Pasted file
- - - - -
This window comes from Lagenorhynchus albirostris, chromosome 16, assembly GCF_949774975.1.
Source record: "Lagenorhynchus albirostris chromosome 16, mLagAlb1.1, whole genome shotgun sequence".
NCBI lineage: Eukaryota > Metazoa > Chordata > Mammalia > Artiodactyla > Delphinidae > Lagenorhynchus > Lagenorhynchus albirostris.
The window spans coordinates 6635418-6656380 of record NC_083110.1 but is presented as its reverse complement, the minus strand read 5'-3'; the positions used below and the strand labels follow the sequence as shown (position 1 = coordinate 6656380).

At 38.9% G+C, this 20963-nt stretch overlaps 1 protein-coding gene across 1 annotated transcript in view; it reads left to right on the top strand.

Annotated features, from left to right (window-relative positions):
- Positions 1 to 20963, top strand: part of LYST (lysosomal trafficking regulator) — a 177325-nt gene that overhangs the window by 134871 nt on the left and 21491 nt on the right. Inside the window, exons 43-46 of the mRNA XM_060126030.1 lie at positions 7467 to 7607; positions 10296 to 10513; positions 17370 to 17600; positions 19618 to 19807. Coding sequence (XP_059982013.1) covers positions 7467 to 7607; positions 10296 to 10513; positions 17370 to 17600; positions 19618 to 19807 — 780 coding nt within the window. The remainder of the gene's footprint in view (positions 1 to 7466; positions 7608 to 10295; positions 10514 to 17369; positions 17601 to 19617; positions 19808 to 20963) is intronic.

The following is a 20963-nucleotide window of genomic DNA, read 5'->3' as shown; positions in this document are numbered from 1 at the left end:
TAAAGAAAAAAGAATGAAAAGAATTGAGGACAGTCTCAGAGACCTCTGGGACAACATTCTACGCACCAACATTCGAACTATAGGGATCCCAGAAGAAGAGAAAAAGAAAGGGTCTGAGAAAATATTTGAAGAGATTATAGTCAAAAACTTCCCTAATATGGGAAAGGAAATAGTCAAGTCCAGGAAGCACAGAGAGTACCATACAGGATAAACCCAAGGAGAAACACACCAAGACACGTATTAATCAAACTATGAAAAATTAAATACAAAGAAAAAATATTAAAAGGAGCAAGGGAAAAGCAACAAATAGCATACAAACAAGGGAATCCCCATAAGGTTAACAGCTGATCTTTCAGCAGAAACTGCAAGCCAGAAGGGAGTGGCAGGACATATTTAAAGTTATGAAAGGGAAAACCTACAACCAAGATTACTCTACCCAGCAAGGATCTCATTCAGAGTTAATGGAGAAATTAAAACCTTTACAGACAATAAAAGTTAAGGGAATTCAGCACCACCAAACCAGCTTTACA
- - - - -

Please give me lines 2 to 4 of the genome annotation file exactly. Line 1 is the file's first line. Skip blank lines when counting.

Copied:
Source record: "Lagenorhynchus albirostris chromosome 16, mLagAlb1.1, whole genome shotgun sequence".
NCBI lineage: Eukaryota > Metazoa > Chordata > Mammalia > Artiodactyla > Delphinidae > Lagenorhynchus > Lagenorhynchus albirostris.
The window spans coordinates 6635418-6656380 of record NC_083110.1 but is presented as its reverse complement, the minus strand read 5'-3'; the positions used below and the strand labels follow the sequence as shown (position 1 = coordinate 6656380).